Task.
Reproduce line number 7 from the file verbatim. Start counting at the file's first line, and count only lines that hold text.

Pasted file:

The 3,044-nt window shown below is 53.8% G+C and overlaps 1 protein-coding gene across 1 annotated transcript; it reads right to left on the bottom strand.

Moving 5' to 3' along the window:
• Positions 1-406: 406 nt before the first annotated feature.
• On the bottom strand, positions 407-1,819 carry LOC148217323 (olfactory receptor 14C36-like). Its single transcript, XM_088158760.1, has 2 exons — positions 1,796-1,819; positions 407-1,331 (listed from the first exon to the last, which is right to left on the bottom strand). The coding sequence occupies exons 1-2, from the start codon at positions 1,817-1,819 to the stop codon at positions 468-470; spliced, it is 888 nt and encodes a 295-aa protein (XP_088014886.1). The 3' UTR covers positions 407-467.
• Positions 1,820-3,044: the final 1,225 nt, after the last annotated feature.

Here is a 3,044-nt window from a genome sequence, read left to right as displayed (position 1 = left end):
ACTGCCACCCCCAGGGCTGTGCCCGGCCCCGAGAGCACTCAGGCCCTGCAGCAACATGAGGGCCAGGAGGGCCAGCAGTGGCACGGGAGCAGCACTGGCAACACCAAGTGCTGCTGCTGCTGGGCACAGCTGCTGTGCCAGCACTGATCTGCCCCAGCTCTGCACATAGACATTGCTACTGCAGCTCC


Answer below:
ACTGCCACCCCCAGGGCTGTGCCCGGCCCCGAGAGCACTCAGGCCCTGCAGCAACATGAGGGCCAGGAGGGCCAGCAGTGGCACGGGAGCAGCACTGGCAACACCAAGTGCTGCTGCTGCTGGGCACAGCTGCTGTGCCAGCACTGATCTGCCCCAGCTCTGCACATAGACATTGCTACTGCAGCTCC